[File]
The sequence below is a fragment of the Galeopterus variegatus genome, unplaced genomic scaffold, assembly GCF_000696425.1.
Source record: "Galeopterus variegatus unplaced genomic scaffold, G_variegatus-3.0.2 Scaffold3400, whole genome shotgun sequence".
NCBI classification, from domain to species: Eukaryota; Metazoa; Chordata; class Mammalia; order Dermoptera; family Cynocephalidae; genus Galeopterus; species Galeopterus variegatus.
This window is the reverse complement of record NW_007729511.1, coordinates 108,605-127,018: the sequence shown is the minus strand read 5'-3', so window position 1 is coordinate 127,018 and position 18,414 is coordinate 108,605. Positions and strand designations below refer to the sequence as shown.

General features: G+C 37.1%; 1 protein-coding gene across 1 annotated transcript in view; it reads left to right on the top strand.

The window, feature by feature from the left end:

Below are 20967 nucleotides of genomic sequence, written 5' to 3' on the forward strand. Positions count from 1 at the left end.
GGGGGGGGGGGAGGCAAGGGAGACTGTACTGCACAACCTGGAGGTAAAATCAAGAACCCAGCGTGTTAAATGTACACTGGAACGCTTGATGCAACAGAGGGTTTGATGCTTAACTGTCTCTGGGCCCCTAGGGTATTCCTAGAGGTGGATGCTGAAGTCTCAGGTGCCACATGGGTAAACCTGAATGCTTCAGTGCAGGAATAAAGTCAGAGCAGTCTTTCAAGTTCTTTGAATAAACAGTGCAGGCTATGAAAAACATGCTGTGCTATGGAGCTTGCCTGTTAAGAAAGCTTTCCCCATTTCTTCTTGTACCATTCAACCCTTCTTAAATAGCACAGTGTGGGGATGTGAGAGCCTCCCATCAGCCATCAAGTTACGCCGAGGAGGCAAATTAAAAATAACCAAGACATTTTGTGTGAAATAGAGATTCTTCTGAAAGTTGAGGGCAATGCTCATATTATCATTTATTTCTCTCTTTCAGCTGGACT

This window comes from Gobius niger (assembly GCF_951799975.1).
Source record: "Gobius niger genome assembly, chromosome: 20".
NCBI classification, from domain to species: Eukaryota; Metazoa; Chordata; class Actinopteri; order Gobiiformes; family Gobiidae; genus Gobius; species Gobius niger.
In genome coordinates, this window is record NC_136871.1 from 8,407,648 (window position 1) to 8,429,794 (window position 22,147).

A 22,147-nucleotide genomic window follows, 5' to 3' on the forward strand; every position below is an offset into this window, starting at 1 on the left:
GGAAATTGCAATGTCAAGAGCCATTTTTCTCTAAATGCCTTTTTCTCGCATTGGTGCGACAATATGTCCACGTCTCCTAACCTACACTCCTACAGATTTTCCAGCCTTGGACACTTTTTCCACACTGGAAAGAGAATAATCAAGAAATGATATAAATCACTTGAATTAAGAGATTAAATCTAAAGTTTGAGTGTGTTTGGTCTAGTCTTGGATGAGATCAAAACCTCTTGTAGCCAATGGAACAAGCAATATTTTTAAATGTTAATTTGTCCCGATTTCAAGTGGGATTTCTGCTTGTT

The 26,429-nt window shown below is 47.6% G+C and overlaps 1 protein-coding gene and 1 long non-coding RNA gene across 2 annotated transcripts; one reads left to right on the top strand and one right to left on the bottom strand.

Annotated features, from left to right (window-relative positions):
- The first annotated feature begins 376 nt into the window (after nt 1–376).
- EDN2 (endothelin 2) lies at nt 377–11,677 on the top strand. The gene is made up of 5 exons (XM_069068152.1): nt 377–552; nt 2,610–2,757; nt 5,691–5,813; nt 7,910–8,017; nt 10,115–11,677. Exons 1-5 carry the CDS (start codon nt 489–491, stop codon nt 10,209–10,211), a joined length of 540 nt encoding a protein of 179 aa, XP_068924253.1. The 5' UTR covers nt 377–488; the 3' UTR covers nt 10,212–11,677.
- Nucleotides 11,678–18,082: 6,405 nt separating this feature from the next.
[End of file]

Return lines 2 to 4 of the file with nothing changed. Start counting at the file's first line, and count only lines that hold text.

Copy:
Source record: "Galeopterus variegatus unplaced genomic scaffold, G_variegatus-3.0.2 Scaffold3400, whole genome shotgun sequence".
NCBI classification, from domain to species: Eukaryota; Metazoa; Chordata; class Mammalia; order Dermoptera; family Cynocephalidae; genus Galeopterus; species Galeopterus variegatus.
This window is the reverse complement of record NW_007729511.1, coordinates 108,605-127,018: the sequence shown is the minus strand read 5'-3', so window position 1 is coordinate 127,018 and position 18,414 is coordinate 108,605. Positions and strand designations below refer to the sequence as shown.